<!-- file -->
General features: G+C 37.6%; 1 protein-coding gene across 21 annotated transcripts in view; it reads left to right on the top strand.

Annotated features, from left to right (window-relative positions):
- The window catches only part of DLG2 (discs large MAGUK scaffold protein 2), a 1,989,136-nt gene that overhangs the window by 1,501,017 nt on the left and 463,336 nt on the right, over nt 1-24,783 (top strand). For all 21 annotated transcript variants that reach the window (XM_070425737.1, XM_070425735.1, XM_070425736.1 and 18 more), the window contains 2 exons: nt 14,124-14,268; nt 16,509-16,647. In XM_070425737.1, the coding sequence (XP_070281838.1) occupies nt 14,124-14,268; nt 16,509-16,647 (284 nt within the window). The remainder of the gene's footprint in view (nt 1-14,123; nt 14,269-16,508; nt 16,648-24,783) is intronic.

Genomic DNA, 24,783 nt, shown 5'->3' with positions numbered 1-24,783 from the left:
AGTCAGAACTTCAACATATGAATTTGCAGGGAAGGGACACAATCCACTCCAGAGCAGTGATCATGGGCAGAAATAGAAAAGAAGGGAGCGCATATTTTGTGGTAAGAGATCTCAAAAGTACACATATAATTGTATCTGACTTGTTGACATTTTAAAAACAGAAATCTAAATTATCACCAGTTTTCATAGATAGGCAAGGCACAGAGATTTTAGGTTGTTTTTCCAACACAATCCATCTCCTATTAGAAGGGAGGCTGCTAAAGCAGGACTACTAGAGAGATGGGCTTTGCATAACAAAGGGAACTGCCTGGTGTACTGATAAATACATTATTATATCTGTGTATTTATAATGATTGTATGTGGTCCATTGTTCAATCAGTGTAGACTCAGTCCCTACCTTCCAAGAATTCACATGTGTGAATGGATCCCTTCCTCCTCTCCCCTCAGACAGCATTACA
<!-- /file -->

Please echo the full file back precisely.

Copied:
General features: G+C 37.6%; 1 protein-coding gene across 21 annotated transcripts in view; it reads left to right on the top strand.

Annotated features, from left to right (window-relative positions):
- The window catches only part of DLG2 (discs large MAGUK scaffold protein 2), a 1,989,136-nt gene that overhangs the window by 1,501,017 nt on the left and 463,336 nt on the right, over nt 1-24,783 (top strand). For all 21 annotated transcript variants that reach the window (XM_070425737.1, XM_070425735.1, XM_070425736.1 and 18 more), the window contains 2 exons: nt 14,124-14,268; nt 16,509-16,647. In XM_070425737.1, the coding sequence (XP_070281838.1) occupies nt 14,124-14,268; nt 16,509-16,647 (284 nt within the window). The remainder of the gene's footprint in view (nt 1-14,123; nt 14,269-16,508; nt 16,648-24,783) is intronic.

Genomic DNA, 24,783 nt, shown 5'->3' with positions numbered 1-24,783 from the left:
AGTCAGAACTTCAACATATGAATTTGCAGGGAAGGGACACAATCCACTCCAGAGCAGTGATCATGGGCAGAAATAGAAAAGAAGGGAGCGCATATTTTGTGGTAAGAGATCTCAAAAGTACACATATAATTGTATCTGACTTGTTGACATTTTAAAAACAGAAATCTAAATTATCACCAGTTTTCATAGATAGGCAAGGCACAGAGATTTTAGGTTGTTTTTCCAACACAATCCATCTCCTATTAGAAGGGAGGCTGCTAAAGCAGGACTACTAGAGAGATGGGCTTTGCATAACAAAGGGAACTGCCTGGTGTACTGATAAATACATTATTATATCTGTGTATTTATAATGATTGTATGTGGTCCATTGTTCAATCAGTGTAGACTCAGTCCCTACCTTCCAAGAATTCACATGTGTGAATGGATCCCTTCCTCCTCTCCCCTCAGACAGCATTACA